A subplot pitting environmentalists against barbarians brings currency to the chronicle, but not at the expense of Aronofsky’s grander plan, which is to fully illustrate and dramatize the Flood and its internecine aftermath.

If nothing else, Noah succeeds as pure spectacle, offering up nightmare sights and sounds of Old Testament reckoning that top anything previously brought to the screen (and that thankfully aren’t presented in 3D).

Awe-inspiring crane and helicopter shots show the Ark’s assembly in a forest ringed by Tubal-cain’s hordes, who threaten to invade at any moment — and do when the rains begin to thunder out of the heavens. The story flies by, even at a running time of 137 minutes.

The film gets the big picture so right, with added oomph by Clint Mansell’s grandiloquent score, it’s easier to forgive the many instances where the smaller details fail.

It’s passing strange, for example, that Aronofsky and production designer Mark Friedberg went to great lengths to build the Ark to biblical specifications (it resembles two giant wooden shipping containers strapped together) yet got careless with the clothing (you could brand it L.L. Bean Ancient) and weapons (modern forged-steel knives and rocket launchers).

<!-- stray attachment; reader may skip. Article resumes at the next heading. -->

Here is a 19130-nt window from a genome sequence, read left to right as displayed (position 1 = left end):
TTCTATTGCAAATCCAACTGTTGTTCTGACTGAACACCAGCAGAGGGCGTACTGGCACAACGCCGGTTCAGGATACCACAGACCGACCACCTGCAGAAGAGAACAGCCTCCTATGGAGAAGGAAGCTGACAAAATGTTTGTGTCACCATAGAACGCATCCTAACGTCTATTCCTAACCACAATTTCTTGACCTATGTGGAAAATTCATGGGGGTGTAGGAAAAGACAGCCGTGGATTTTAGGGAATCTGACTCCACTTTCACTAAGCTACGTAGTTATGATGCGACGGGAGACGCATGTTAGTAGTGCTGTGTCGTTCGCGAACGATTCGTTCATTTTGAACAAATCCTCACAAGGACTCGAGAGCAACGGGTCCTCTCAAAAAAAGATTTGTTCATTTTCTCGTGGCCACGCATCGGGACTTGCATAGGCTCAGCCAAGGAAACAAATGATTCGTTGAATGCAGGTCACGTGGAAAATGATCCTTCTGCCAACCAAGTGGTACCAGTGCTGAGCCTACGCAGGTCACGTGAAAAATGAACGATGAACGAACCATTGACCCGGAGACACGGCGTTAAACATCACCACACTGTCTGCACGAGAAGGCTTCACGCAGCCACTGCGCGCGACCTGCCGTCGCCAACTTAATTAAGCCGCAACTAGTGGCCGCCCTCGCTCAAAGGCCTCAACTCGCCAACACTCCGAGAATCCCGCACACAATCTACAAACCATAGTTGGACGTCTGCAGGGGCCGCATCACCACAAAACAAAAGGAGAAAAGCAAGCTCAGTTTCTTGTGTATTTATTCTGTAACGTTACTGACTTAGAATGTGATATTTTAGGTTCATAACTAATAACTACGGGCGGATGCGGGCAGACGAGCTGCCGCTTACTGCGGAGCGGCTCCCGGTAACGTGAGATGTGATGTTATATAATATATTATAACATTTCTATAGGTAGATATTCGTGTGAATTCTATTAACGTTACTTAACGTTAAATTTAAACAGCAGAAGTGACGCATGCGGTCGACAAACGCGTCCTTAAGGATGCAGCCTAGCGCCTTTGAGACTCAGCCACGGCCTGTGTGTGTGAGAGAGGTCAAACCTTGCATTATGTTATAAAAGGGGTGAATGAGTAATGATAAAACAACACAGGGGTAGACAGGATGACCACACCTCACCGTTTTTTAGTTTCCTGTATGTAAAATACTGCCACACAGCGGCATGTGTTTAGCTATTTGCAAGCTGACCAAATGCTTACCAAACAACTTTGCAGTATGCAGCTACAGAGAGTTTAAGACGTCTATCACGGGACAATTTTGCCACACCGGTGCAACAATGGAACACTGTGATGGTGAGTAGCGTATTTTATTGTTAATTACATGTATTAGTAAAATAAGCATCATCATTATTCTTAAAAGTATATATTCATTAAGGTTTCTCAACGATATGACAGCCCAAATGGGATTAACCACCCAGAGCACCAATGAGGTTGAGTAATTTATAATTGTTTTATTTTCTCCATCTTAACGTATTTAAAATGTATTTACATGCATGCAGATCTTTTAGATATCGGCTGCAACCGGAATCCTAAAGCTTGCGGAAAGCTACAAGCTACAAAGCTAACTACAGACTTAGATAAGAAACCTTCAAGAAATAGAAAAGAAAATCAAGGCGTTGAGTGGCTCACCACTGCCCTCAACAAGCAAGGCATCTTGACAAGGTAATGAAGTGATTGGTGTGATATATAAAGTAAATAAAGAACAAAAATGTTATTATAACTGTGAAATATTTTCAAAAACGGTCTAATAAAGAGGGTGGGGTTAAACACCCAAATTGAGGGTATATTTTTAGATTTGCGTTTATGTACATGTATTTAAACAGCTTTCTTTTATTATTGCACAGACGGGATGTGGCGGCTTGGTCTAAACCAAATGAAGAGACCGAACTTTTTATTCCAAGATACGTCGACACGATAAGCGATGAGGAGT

Another screenplay shortcoming has the Ark’s animals being drugged into submission by a narcotic smoke that doesn’t seem to affect humans. It solves the problem of beasts eating each other, but you have to wonder if a more likely and humane method of animal control couldn’t have been devised.

One script novelty that seems completely ludicrous, yet isn’t so much on closer inspection, involves the giant stone monsters called Watchers who help Noah build the Ark and repel hordes.

Voiced by Nick Nolte, Frank Langella and Mark Margolis, they look like rustic versions of Transformers robots — maybe we should call them Rock-timus Prime? — but they’re actually based on fallen angels known as Nephilim who are referenced in the Bible.

Just as Peter Jackson used explanatory appendixes from The Lord of the Rings to pad out the story in his The Hobbit trilogy, so Aronofsky and Handel make the most of biblical arcana. You can’t really fault them for taking a few liberties, since the Bible says Noah lived until the age of 950, hardly what you’d call an unassailable assertion.

Aronofsky and Handel bring emotional fireworks to the film’s final act, when the story returns to the contradictions inherent in humans being asked to do violence in the Lord’s name.

Noah’s family is torn asunder and his mental stability is threatened as sexual and societal tensions aboard the Ark reach a potentially violent impasse between religious fundamentalism and human compassion.

It’s here where the acting truly exceeds spectacle, and Noah asks its most thoughtful question: What would it profit a man to placate a silent and inscrutable God, yet lose his humanity and family in so doing?